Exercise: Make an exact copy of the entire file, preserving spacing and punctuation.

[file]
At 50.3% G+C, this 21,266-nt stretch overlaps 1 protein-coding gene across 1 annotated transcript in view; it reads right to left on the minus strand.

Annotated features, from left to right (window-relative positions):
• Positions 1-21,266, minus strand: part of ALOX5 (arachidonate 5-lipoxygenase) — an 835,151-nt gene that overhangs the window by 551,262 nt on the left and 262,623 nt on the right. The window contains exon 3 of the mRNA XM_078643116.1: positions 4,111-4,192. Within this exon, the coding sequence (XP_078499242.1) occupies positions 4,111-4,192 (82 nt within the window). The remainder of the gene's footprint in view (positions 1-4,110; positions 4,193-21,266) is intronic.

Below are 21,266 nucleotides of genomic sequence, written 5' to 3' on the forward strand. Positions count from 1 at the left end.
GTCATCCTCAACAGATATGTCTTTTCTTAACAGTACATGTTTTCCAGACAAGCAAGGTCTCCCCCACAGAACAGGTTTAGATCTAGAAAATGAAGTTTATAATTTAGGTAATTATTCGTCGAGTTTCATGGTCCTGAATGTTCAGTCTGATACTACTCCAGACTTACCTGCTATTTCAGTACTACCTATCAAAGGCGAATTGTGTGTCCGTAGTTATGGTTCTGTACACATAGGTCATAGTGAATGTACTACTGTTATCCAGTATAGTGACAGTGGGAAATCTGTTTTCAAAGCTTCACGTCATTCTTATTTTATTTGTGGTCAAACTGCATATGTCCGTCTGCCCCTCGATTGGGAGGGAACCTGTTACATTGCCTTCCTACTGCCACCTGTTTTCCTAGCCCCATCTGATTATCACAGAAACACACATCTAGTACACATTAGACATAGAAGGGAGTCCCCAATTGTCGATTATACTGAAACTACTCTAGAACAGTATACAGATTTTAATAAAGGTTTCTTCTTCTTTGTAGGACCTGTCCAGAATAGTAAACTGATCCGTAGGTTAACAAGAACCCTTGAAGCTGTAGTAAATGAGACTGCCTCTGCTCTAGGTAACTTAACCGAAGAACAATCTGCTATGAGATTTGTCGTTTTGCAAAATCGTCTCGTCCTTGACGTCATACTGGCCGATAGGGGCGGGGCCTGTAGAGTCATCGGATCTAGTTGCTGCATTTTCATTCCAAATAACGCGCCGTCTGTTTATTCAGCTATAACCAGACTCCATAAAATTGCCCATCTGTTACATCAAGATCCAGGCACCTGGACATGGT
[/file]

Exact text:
At 50.3% G+C, this 21,266-nt stretch overlaps 1 protein-coding gene across 1 annotated transcript in view; it reads right to left on the minus strand.

Annotated features, from left to right (window-relative positions):
• Positions 1-21,266, minus strand: part of ALOX5 (arachidonate 5-lipoxygenase) — an 835,151-nt gene that overhangs the window by 551,262 nt on the left and 262,623 nt on the right. The window contains exon 3 of the mRNA XM_078643116.1: positions 4,111-4,192. Within this exon, the coding sequence (XP_078499242.1) occupies positions 4,111-4,192 (82 nt within the window). The remainder of the gene's footprint in view (positions 1-4,110; positions 4,193-21,266) is intronic.

Below are 21,266 nucleotides of genomic sequence, written 5' to 3' on the forward strand. Positions count from 1 at the left end.
GTCATCCTCAACAGATATGTCTTTTCTTAACAGTACATGTTTTCCAGACAAGCAAGGTCTCCCCCACAGAACAGGTTTAGATCTAGAAAATGAAGTTTATAATTTAGGTAATTATTCGTCGAGTTTCATGGTCCTGAATGTTCAGTCTGATACTACTCCAGACTTACCTGCTATTTCAGTACTACCTATCAAAGGCGAATTGTGTGTCCGTAGTTATGGTTCTGTACACATAGGTCATAGTGAATGTACTACTGTTATCCAGTATAGTGACAGTGGGAAATCTGTTTTCAAAGCTTCACGTCATTCTTATTTTATTTGTGGTCAAACTGCATATGTCCGTCTGCCCCTCGATTGGGAGGGAACCTGTTACATTGCCTTCCTACTGCCACCTGTTTTCCTAGCCCCATCTGATTATCACAGAAACACACATCTAGTACACATTAGACATAGAAGGGAGTCCCCAATTGTCGATTATACTGAAACTACTCTAGAACAGTATACAGATTTTAATAAAGGTTTCTTCTTCTTTGTAGGACCTGTCCAGAATAGTAAACTGATCCGTAGGTTAACAAGAACCCTTGAAGCTGTAGTAAATGAGACTGCCTCTGCTCTAGGTAACTTAACCGAAGAACAATCTGCTATGAGATTTGTCGTTTTGCAAAATCGTCTCGTCCTTGACGTCATACTGGCCGATAGGGGCGGGGCCTGTAGAGTCATCGGATCTAGTTGCTGCATTTTCATTCCAAATAACGCGCCGTCTGTTTATTCAGCTATAACCAGACTCCATAAAATTGCCCATCTGTTACATCAAGATCCAGGCACCTGGACATGGT